The hot air balloon that burst into flames in eastern Virginia on Friday night, presumably killing all three on board, appears to be a freak accident — and uncommon for a leisurely activity associated with color and calm.
Since 1964, the National Transportation Safety Board has investigated 775 hot air balloon incidents in the United States, 70 involving fatalities. Sixteen people died while hot air ballooning from 2002 to 2012, the NTSB said.
“People have been flying hot air balloons safely, since 1783 to be exact, long before the Wright Brother's first successful powered flight in 1903,” air safety expert Carl Holden told USA Today last year.
While experts stress the safety of flying, some of the most deadliest hot air ballooning accidents have occurred in recent years.
The deadliest occurred in February 2013, when a hot air balloon caught fire while floating over Luxor, Egypt, killing 19 of the 21 on board.
In 2012, a hot air balloon hit a power line in New Zealand and burst into flames, killing 11 people. In 2008, a balloon caught fire in Phoenixville, Pa., killing 4 passengers.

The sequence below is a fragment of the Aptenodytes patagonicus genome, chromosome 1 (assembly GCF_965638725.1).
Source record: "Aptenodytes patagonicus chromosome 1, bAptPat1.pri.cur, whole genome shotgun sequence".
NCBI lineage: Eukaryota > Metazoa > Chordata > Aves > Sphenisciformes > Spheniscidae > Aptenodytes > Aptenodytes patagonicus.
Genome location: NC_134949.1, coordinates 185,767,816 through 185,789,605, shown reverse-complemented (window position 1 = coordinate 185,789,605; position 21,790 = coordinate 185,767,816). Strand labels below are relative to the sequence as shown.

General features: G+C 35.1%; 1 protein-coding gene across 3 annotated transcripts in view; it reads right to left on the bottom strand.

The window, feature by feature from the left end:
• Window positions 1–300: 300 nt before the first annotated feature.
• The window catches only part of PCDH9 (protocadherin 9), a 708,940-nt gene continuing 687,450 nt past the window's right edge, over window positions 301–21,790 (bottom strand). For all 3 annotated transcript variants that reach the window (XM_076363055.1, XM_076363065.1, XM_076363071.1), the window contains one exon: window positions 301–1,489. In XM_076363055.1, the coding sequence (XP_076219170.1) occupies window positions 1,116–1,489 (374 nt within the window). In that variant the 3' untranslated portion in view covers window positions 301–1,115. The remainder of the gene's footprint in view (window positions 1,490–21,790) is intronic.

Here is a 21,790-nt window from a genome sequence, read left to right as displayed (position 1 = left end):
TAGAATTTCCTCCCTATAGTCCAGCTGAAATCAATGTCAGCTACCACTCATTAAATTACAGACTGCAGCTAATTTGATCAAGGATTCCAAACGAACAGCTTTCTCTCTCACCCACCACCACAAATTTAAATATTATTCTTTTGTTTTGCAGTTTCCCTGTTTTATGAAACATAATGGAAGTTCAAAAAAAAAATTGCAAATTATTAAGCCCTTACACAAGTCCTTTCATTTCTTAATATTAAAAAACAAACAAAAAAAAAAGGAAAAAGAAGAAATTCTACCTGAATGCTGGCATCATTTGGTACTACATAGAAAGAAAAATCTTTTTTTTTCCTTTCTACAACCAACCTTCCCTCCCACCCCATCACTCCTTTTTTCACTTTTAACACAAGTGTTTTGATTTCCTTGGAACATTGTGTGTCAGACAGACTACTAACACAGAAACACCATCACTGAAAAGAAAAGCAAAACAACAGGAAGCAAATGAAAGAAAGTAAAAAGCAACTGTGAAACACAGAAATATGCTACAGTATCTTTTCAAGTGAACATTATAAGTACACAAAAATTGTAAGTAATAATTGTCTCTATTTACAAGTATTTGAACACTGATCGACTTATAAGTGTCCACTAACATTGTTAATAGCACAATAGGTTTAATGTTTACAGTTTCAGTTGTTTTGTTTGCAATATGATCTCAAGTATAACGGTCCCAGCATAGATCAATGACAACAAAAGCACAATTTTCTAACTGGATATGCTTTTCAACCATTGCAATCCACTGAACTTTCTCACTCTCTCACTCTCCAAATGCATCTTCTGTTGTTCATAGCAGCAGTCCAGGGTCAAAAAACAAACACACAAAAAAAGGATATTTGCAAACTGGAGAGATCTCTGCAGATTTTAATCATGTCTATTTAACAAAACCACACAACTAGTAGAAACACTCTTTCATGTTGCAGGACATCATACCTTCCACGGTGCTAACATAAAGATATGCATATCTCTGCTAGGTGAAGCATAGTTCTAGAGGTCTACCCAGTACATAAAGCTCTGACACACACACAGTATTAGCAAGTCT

All hot air balloons operated in the U.S. must be inspected annually or every 100 hours of flight time if operated commercially, according to Federal Aviation Administration rules. Hot air balloon pilots are required to successfully complete a flight review every two years.
The Balloon Federation of America, the official national aero club for all balloonists, acts as an organizer for the more than 50 balloon clubs in 31 states and Canada.
Friday's accident occurred during a gathering of the Mid-Atlantic Balloon Festival in Caroline County, Va. — one of over 200 festivals that have taken place since 2013.
The largest festival in the world occurs every October in Albuquerque, N.M., attracting 750 balloons.